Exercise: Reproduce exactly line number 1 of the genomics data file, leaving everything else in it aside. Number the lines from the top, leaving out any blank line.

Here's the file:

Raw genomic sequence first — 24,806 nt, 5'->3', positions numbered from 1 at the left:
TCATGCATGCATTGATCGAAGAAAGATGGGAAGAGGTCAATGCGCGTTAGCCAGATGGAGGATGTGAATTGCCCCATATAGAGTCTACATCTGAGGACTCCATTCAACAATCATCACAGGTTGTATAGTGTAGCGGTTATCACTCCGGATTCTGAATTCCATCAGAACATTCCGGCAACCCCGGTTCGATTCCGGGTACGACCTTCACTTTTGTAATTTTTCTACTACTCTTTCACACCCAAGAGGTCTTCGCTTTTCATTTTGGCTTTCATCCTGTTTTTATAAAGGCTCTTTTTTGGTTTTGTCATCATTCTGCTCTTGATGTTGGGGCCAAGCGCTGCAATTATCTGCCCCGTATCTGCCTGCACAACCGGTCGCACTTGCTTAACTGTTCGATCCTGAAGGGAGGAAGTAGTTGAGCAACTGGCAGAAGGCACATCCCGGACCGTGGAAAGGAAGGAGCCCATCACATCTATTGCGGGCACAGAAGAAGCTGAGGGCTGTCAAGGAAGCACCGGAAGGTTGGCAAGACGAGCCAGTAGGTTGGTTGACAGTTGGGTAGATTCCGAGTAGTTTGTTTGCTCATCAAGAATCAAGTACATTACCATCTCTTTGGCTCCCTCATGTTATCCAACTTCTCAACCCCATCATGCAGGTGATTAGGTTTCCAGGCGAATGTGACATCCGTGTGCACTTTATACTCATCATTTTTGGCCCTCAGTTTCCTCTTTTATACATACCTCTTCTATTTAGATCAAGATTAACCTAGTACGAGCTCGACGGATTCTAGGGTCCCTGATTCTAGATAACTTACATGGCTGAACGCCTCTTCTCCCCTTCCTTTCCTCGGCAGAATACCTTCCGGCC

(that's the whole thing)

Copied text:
Raw genomic sequence first — 24,806 nt, 5'->3', positions numbered from 1 at the left: